Saturday, April 18, 2015


Yes my last name is Commander, so my blog title comes to me honestly. My name has created much interest throughout my life. I was raised in Norfolk, VA, which houses the largest US Naval Base in the world. ‘Commander’ is an officer’s rank in the navy. Any interaction my family had with the Naval Base or sailors was enhanced by our last name.

 I attended Virginia Polytechnic Institute AKA ‘VPI’, AKA ‘VA Tech’. In my time there, the military Corps of Cadets was very prominent and I was in the ROTC/Corps for four years. My senior year in the Corps, I was the ‘E’ Company commander, so I was Commander Commander. Pretty Cool!
Being in ROTC, I agreed to serve two years in the army. My initial rank in the army was Lieutenant Commander. This caused quite a stir.

So where did the name originate? Our family lore says it was of French origin and was spelled Commande’. The family history tells us that three brothers came the US in the 1700’s. Their names were Joseph, Thomas, and Edward Teach Commande’. The lore contends the Joseph settled in North Carolina, Thomas in South Carolina, and Edward Teach ‘sailed the seven seas’. In other words our ancestor was the notorious Blackbeard the pirate. So can I prove that? I am from the Joseph lineage. A number of years ago, I met a Commander cousin from the Thomas lineage, who asked me whether our side of the family thought they were related to Blackbeard. Proof? I think so.

Returning to a non-military life did not diminish the comments about the name Commander. Many times when I give my name there is a reaction of ‘what a cool name’. But as the late Paul Harvey would say, ‘now for the rest of the story.’ I met my wife while in the army and we were married in 1970. Now when a woman marries and changes her name, it can be positive or not so positive, depending on the ease or complexity of her new name. Also the tradition is for her last name to become her middle name. In my wife’s case, this created any amazing and often unbelievable full name. You see my wife’s maiden name was Imperial, therefore her legal name is Jeannine Imperial Commander.

What is your budgeting personality?

I shall center this article on budgeting, but my analysis applies to all aspects of life. I suggest there are three types of people, which I shall call Type 1, 2 & 3.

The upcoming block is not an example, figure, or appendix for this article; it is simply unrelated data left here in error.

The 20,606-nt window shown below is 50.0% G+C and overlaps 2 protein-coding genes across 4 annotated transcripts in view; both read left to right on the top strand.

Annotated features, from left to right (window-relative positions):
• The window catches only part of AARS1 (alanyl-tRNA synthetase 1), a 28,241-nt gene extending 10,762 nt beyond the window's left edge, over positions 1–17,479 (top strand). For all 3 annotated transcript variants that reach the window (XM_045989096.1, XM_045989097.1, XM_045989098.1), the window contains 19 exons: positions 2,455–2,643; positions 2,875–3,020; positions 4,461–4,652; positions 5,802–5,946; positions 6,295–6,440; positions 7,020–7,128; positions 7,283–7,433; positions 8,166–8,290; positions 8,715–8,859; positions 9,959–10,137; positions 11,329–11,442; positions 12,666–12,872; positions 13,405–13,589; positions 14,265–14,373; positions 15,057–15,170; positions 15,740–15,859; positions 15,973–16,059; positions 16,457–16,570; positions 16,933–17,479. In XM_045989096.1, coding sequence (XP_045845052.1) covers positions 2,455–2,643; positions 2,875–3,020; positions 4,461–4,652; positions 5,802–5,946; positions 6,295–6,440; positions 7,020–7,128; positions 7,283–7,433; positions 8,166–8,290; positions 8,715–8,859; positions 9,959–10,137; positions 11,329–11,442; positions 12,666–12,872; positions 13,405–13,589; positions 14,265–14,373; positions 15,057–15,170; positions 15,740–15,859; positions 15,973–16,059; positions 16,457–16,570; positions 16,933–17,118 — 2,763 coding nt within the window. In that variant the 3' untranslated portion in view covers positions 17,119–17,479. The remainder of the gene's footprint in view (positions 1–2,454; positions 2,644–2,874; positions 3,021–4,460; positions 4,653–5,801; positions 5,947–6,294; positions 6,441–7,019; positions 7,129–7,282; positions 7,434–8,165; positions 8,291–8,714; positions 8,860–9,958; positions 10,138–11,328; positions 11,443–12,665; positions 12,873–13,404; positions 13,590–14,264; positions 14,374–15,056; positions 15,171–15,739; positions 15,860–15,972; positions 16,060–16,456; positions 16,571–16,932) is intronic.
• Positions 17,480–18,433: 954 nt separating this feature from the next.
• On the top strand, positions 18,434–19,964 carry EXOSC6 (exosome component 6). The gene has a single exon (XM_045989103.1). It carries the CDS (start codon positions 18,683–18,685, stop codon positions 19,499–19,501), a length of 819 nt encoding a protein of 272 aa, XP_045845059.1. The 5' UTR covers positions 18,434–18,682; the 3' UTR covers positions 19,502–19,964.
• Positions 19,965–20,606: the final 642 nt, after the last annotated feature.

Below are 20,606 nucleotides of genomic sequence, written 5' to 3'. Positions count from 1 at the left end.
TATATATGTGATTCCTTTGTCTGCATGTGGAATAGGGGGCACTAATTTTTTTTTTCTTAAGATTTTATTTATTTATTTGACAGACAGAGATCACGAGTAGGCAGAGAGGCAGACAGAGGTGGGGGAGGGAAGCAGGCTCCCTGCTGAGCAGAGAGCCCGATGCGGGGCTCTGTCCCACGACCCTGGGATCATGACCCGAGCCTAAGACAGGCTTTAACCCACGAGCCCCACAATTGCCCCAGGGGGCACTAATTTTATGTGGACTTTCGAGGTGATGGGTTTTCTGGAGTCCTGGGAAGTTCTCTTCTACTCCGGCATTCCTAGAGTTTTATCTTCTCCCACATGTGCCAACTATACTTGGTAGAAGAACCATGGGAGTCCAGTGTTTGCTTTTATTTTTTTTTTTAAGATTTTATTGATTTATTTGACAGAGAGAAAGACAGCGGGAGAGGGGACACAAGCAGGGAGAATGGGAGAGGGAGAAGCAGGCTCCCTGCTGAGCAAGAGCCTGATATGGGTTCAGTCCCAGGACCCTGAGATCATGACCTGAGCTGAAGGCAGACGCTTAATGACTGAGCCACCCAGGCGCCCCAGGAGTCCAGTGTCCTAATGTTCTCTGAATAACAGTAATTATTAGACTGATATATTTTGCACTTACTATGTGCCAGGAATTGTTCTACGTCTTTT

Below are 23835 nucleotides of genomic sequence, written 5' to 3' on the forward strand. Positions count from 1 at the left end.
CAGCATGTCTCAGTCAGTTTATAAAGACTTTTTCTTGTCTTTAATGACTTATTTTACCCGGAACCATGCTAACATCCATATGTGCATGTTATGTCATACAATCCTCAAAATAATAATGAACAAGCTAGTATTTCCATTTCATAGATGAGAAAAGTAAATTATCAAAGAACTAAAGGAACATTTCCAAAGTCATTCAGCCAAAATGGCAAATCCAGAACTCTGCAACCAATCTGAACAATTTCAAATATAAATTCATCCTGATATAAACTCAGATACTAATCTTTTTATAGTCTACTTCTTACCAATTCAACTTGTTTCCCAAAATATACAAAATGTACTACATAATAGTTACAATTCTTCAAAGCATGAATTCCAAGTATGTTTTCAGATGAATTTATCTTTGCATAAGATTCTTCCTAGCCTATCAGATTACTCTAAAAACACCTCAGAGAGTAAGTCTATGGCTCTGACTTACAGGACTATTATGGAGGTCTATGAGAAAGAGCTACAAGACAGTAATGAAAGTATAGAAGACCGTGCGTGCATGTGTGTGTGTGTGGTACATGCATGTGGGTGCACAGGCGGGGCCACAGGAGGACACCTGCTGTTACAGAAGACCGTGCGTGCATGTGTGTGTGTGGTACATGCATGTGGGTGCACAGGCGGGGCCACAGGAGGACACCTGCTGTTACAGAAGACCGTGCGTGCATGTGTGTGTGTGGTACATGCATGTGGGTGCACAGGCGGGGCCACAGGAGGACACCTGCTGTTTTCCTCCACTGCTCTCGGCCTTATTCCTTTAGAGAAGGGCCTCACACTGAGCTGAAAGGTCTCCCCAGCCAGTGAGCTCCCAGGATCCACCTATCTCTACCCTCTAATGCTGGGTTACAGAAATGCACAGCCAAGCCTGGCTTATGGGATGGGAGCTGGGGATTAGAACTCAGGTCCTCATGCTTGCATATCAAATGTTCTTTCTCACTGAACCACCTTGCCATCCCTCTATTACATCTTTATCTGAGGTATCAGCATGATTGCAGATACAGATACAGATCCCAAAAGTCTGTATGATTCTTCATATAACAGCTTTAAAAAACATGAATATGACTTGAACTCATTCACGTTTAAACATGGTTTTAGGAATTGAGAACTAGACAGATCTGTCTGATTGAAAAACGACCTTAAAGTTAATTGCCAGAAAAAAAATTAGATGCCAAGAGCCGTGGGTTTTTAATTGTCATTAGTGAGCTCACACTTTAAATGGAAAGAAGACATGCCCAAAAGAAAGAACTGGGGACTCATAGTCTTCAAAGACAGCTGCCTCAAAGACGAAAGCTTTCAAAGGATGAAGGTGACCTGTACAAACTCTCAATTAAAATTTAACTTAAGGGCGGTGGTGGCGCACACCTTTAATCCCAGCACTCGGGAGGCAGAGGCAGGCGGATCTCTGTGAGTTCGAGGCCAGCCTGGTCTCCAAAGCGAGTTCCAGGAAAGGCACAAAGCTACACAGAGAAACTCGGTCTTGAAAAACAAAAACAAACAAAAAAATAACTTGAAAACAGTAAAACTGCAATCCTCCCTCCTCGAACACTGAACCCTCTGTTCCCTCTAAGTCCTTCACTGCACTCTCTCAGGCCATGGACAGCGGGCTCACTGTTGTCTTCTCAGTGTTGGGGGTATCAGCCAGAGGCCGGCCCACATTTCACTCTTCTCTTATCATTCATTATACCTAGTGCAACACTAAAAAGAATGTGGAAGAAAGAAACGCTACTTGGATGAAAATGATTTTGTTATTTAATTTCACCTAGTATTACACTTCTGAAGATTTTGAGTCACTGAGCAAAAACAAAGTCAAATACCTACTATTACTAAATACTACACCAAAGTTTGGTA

Type 1. This type has an innate understanding of the need for budgeting. I am a Type 1. Growing up my parents never discussed how they managed their money. I think they had a quasi-budget. I got married at 27 and up until that time, I did not budget. However, on the day I brought my first pay check home to my new bride from my new post-army job, I knew I had to budget and I did. As with most TRUE budgeters, our family had minimum, if not zero, money issues. Both my daughters, were taught to budget from a young age and did not experience many of the money challenges their peers did.

Type 2. This type likely has had money issues along their way, but did not know how to do things different. They had surely heard of a budget, but have no idea how to do it. So they had money stresses and tried various methods to fix the problem, to no avail. When taught budgeting, they immediately saw its value and embraced it. Although, I have taught numerous people, individually and in classes, budgeting techniques, I do not often know whether they did or did not embrace the idea in the personal lives. However on the ones that I do know that decided to budget, they found their lives changed for the better. J

Type 3. This type knows they need a better way to manage their money and struggle with money stress. Once they learn about budgeting they are taken by the potential help this would be for them; and even though they see value in it, they cannot make it a permanent part of their lives. They may try for a while, but do not stick to it. Their financial life soon deteriorates and the stress that they hoped to eliminate returns. Some blame it on unforeseen events or loss of job, but these can usually be helped by modifying their budget. Often they come to me too late for real help.L